• Jobseeker support numbers fell markedly in the year, down 10.6%, compared to New Zealand at 9.7%. However the total numbers are still higher (3,189 for Nelson Tasman) than the 10-year average of 2,677 people.  The regional unemployment rate now sits at 3.2% compared to 3.3% for total NZ.  The national figure was a slight increase from 3.2% and this is attributed to higher levels of sickness reported by survey respondents.  The unemployment rate is still very low by historical standards.
  • Visitor spend was down by 9.5% for Nelson Tasman in the year to June 2022.  Again this was very unevenly spread between the two territories, with Tasman District down by 5.4% but Nelson City down by 13.4%.  Inflation will be masking the true extent of the decrease here as it has done with consumer spend.  Total spend for Nelson Tasman was $275m for the year, compared to $304m in the previous year.  Nationally the figures were down 6.6% and it should be noted that the reporting period includes the half year of Delta restrictions followed by a half year of Omicron disruption.  Furthermore this should be taken in the context of a bit uplift in spend for the June 2021 year as things bounced back after initial Covid-19 impacts

  • Visitor nights decreased in the year by 19.4% (16.4% Tasman District, 22.7% Nelson City) which was on a par with the national figure of 19%.  Nationally, international visitor numbers were up 15.1% in the June 2022 quarter compared to June 2021 and generally are expected to increase as the international market recovers, although the ongoing challenge of staffing in hospitality may present problems.

  • Residential building consents for the June 2022 year were down 6.7%.  The decrease was driven by Tasman District, down 9.1% compared to 1.2% for Nelson City.  This is in direct contrast to the national figure which increased by 14.4% for the year.  Non-residential consent values however grew in the region by 64% this year, almost entirely driven by Tasman District.  This is likely to be reflecting commercial developments to support the large new housing developments in Tasman – shops, cinema, big box retail and so on.  The total value of $130.1m is a ten-year peak.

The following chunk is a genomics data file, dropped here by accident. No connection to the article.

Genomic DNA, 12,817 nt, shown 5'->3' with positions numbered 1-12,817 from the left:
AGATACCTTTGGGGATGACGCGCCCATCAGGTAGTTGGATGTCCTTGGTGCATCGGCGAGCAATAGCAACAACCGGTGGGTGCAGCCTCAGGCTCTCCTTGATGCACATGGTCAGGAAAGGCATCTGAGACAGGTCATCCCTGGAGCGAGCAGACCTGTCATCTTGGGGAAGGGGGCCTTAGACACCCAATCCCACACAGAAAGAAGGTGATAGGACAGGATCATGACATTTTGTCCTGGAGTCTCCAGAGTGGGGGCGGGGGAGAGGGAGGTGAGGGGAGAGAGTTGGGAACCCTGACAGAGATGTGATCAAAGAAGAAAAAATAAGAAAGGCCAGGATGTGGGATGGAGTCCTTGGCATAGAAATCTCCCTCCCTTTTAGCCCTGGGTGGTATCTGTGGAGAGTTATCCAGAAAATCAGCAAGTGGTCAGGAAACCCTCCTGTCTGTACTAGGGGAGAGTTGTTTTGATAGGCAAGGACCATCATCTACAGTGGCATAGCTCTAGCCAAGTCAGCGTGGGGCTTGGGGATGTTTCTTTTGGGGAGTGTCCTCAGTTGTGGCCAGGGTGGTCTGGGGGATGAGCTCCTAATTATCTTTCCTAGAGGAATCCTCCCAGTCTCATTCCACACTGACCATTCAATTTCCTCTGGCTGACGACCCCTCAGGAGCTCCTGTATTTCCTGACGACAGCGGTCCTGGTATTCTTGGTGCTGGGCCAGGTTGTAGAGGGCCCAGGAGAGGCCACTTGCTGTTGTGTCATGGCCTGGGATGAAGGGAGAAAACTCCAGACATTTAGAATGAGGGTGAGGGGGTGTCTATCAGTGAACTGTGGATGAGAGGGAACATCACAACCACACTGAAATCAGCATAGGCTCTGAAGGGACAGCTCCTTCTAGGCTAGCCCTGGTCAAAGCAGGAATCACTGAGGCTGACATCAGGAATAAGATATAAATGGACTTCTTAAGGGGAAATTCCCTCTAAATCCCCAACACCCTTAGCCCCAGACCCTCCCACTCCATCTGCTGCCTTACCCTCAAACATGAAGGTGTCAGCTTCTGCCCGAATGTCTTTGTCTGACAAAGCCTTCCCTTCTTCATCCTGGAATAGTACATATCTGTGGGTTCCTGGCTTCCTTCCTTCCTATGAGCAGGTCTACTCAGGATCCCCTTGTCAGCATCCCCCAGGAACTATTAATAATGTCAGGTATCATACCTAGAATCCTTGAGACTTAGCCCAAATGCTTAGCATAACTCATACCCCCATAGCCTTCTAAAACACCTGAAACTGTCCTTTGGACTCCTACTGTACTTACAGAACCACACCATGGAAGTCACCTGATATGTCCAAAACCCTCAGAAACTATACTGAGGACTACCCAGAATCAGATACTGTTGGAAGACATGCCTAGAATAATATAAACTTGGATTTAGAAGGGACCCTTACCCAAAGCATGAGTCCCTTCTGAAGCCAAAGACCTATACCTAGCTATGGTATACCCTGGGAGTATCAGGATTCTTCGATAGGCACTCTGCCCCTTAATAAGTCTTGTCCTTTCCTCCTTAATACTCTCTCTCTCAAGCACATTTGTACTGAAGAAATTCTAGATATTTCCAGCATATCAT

• For housing, despite reported house price declines in the last few months, average house values in Nelson Tasman still rose by 12% overall in the year to June 2022, compared to 9.6% for total NZ. The average house price is Nelson Tasman at June 2022 is $858,287. House sales fell however by 24.4% in the year for Nelson Tasman compared to 26% for total NZ as all regions saw a decline. This is in the context of recent high inflation and higher interest rates than have been seen for some time, which are impacting household wealth and lender affordability tests.